SREL Reprint #2975

 

 

 

Use of illite clay for in situ remediation of 137Cs-contaminated water bodies: field demonstration of reduced biological uptake

Thomas G. Hinton1, Daniel I. Kaplan2, Anna S. Knox2, Daniel P. Coughlin1, Rebecca V. Nascimento1, Siobahn I. Watson1, Dean E. Fletcher1, and Bon-Jun Koo1

1University of Georgia, Savannah River Ecology Laboratory, Aiken, South Carolina 29802
2Savannah River National Laboratory, Aiken, South Carolina 29802

Abstract: We hypothesized that adding micaceous minerals to 137Cs-contaminated aquatic systems would serve as an effective in situ remediation technique by sequestering the contaminant and reducing its bioavailability. Results from several laboratory studies are presented from which an effective amendment material was chosen for a replicated field study. The field study was conducted over a 2-year period and incorporated 16 3.3-m diameter column-plots (limnocorrals) that were randomly placed in a 137Cs-contaminated pond. The limnocorrals received three rates of amendment treatments to their water surfaces. The amendment material was a commercially available mineral with high sorption (Kd > 9000 L kg-1) and low desorption (<20%) characteristics for cesium, even in the presence of high concentrations of the competing cation, NH4+. In the treated limnocorrals, 137Cs concentrations were reduced some 25-30-fold in the water, 4-5-fold in aquatic plants, and 2-3-fold in fish. The addition of the amendment did not adversely affect water chemistry, although increased turbidity and subsequent siltation did alter the aquatic macroinvertebrate insect community. This in situ technology provides a valuable, less-environmentally intrusive alternative to costly ex situ technologies that require the contaminated sediment to be excavated prior to treatment, or excavated and disposed of elsewhere.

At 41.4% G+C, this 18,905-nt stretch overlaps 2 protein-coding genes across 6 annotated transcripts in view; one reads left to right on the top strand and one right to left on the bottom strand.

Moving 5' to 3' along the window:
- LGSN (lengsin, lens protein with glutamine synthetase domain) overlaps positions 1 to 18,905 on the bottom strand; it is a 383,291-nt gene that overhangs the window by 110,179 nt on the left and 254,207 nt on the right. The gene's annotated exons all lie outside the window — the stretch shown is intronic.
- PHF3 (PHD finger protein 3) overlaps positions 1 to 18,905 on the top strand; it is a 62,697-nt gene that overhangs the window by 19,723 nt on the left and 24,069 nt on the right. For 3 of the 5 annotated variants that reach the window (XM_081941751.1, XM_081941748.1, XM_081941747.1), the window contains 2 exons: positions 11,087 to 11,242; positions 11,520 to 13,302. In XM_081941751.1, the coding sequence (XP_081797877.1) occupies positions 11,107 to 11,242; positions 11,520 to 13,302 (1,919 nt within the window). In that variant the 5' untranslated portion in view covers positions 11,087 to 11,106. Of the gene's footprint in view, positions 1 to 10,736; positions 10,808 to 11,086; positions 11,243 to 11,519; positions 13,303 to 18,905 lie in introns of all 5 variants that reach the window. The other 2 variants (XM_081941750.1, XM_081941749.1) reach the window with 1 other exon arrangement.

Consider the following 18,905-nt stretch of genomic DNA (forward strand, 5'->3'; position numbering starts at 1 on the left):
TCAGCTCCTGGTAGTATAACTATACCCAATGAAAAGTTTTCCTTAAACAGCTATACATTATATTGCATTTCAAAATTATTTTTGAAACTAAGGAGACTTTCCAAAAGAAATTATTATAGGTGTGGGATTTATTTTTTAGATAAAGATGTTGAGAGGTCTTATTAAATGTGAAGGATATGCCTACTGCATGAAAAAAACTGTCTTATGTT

SREL Reprint #2975

Hinton, T. G., D. I. Kaplan, A. Knox, D. P. Coughlin, R. V. Nascimento, S. I. Watson, D. E. Fletcher, and Bon-Jun Koo. 2006. Use of illite clay for in situ remediation of 137Cs-contaminated water bodies: field demonstration of reduced biological uptake. Environmental Science Technology 40:4500-4505.

To request a reprint

 

 
http://srel.uga.edu www.uga.edu